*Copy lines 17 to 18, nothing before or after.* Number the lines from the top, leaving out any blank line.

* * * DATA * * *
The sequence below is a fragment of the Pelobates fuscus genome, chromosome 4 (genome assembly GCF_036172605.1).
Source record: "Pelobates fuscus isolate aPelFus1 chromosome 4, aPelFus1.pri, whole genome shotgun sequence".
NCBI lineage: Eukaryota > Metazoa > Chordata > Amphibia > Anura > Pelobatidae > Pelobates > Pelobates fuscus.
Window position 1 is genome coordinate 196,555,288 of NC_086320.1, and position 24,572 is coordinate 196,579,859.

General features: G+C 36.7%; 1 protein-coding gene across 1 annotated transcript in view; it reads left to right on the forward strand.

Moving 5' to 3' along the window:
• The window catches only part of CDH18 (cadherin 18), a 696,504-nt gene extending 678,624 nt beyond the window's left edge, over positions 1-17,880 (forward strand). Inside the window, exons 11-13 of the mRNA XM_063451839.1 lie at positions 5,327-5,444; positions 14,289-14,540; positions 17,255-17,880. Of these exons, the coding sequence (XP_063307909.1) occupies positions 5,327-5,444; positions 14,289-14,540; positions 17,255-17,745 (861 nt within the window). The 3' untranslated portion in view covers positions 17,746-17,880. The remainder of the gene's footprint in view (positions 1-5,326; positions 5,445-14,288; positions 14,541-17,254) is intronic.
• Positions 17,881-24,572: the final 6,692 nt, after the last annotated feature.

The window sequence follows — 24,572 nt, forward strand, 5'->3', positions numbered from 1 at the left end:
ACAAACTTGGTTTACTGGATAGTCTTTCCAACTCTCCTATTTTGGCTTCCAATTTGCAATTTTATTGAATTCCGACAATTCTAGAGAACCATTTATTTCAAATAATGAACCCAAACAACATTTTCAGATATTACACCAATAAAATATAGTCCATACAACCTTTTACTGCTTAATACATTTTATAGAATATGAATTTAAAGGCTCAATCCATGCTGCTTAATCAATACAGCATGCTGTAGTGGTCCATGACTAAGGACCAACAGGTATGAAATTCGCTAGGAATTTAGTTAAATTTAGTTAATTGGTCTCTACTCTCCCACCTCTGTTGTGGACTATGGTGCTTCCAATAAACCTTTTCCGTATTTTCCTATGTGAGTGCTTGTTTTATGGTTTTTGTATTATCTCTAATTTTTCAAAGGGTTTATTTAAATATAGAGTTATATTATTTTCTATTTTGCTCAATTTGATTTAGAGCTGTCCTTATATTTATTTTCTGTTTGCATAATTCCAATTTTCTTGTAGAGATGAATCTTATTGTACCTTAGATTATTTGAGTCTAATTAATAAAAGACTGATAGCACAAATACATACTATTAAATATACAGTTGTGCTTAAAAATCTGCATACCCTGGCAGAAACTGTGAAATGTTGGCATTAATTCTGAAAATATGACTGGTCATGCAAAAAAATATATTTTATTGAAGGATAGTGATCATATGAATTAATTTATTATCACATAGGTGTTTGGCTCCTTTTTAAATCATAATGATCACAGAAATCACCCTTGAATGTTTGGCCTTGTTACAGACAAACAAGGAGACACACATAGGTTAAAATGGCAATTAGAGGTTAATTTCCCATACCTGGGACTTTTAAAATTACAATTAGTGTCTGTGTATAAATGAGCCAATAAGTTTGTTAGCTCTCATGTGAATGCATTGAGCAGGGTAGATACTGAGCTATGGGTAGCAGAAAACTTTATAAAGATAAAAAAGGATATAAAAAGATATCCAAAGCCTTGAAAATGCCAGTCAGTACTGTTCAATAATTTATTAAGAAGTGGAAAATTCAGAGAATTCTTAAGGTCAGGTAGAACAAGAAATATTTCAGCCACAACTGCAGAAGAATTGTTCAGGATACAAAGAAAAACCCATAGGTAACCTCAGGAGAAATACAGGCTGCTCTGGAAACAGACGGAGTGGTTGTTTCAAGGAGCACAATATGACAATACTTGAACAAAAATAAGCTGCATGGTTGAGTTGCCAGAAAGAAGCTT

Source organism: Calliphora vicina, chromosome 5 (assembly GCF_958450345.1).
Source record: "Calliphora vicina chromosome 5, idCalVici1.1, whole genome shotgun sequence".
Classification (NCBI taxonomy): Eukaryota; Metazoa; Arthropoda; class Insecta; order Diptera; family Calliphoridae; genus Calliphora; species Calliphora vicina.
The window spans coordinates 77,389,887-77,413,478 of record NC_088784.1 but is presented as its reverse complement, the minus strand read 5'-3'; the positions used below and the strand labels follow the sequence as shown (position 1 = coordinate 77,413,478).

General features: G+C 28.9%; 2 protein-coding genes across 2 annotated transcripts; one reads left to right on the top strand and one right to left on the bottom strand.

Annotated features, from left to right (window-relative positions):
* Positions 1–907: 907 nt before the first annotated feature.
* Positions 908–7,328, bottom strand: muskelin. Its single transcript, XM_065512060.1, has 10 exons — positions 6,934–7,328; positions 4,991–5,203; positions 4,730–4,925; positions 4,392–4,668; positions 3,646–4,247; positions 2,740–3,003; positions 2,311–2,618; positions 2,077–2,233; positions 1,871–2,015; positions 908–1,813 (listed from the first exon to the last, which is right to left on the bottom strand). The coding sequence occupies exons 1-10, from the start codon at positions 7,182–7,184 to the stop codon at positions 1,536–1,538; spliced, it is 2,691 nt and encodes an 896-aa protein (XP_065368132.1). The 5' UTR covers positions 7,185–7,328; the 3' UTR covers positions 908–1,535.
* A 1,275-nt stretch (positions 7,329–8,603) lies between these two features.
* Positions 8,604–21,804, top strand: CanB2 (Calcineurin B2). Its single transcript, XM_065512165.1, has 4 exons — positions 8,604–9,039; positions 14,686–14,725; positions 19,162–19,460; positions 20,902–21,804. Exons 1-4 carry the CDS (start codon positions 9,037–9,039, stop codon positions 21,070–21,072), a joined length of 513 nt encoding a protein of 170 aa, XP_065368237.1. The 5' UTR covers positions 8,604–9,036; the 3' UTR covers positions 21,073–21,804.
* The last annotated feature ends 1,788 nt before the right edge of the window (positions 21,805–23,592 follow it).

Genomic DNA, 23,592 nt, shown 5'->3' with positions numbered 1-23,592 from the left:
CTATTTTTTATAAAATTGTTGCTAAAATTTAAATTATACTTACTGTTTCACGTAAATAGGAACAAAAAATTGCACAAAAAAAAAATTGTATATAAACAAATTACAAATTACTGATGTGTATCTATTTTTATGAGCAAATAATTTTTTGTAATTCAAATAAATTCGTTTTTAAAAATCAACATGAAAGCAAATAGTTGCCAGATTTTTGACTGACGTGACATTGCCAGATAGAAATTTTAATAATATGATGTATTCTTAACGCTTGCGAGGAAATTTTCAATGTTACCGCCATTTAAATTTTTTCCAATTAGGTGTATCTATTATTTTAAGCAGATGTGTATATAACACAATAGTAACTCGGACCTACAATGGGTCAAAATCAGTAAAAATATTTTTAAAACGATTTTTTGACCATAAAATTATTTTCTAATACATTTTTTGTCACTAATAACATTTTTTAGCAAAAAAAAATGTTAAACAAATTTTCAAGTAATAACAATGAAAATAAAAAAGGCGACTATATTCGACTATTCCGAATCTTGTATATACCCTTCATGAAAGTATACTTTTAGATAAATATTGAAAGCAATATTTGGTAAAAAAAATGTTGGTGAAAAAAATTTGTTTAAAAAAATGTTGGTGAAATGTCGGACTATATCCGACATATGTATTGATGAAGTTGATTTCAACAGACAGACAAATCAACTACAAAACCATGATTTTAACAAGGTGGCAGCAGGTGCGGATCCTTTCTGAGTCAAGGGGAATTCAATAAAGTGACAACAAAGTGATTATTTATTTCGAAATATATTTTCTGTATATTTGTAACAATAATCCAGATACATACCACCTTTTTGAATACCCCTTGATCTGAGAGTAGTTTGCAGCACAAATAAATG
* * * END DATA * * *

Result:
* Positions 1–907: 907 nt before the first annotated feature.
* Positions 908–7,328, bottom strand: muskelin. Its single transcript, XM_065512060.1, has 10 exons — positions 6,934–7,328; positions 4,991–5,203; positions 4,730–4,925; positions 4,392–4,668; positions 3,646–4,247; positions 2,740–3,003; positions 2,311–2,618; positions 2,077–2,233; positions 1,871–2,015; positions 908–1,813 (listed from the first exon to the last, which is right to left on the bottom strand). The coding sequence occupies exons 1-10, from the start codon at positions 7,182–7,184 to the stop codon at positions 1,536–1,538; spliced, it is 2,691 nt and encodes an 896-aa protein (XP_065368132.1). The 5' UTR covers positions 7,185–7,328; the 3' UTR covers positions 908–1,535.